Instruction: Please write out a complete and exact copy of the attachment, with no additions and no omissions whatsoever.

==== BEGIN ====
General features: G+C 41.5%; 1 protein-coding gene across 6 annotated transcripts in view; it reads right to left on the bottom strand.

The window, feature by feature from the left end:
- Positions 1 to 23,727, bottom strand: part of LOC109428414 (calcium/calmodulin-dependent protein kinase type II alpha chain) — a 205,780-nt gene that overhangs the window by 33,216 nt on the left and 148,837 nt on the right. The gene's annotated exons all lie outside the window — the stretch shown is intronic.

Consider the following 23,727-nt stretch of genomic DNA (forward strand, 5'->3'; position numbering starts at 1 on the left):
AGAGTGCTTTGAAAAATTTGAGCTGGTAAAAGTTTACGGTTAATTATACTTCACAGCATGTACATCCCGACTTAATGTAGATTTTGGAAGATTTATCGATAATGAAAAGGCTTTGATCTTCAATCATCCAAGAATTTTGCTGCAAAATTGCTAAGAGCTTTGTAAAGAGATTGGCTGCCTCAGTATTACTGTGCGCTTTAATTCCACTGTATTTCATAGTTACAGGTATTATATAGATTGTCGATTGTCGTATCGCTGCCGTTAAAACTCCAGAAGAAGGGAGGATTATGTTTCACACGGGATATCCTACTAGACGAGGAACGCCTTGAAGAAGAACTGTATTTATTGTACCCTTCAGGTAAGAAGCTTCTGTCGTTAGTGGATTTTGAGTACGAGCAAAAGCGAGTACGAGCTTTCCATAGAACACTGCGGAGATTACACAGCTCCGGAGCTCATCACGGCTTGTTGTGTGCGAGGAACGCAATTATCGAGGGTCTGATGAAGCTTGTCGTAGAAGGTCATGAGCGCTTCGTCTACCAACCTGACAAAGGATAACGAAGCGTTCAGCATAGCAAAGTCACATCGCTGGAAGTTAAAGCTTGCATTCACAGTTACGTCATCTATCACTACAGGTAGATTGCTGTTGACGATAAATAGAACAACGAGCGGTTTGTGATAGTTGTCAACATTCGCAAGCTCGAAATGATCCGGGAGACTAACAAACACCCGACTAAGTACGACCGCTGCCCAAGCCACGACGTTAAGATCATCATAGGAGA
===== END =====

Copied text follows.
General features: G+C 41.5%; 1 protein-coding gene across 6 annotated transcripts in view; it reads right to left on the bottom strand.

The window, feature by feature from the left end:
- Positions 1 to 23,727, bottom strand: part of LOC109428414 (calcium/calmodulin-dependent protein kinase type II alpha chain) — a 205,780-nt gene that overhangs the window by 33,216 nt on the left and 148,837 nt on the right. The gene's annotated exons all lie outside the window — the stretch shown is intronic.

Consider the following 23,727-nt stretch of genomic DNA (forward strand, 5'->3'; position numbering starts at 1 on the left):
AGAGTGCTTTGAAAAATTTGAGCTGGTAAAAGTTTACGGTTAATTATACTTCACAGCATGTACATCCCGACTTAATGTAGATTTTGGAAGATTTATCGATAATGAAAAGGCTTTGATCTTCAATCATCCAAGAATTTTGCTGCAAAATTGCTAAGAGCTTTGTAAAGAGATTGGCTGCCTCAGTATTACTGTGCGCTTTAATTCCACTGTATTTCATAGTTACAGGTATTATATAGATTGTCGATTGTCGTATCGCTGCCGTTAAAACTCCAGAAGAAGGGAGGATTATGTTTCACACGGGATATCCTACTAGACGAGGAACGCCTTGAAGAAGAACTGTATTTATTGTACCCTTCAGGTAAGAAGCTTCTGTCGTTAGTGGATTTTGAGTACGAGCAAAAGCGAGTACGAGCTTTCCATAGAACACTGCGGAGATTACACAGCTCCGGAGCTCATCACGGCTTGTTGTGTGCGAGGAACGCAATTATCGAGGGTCTGATGAAGCTTGTCGTAGAAGGTCATGAGCGCTTCGTCTACCAACCTGACAAAGGATAACGAAGCGTTCAGCATAGCAAAGTCACATCGCTGGAAGTTAAAGCTTGCATTCACAGTTACGTCATCTATCACTACAGGTAGATTGCTGTTGACGATAAATAGAACAACGAGCGGTTTGTGATAGTTGTCAACATTCGCAAGCTCGAAATGATCCGGGAGACTAACAAACACCCGACTAAGTACGACCGCTGCCCAAGCCACGACGTTAAGATCATCATAGGAGA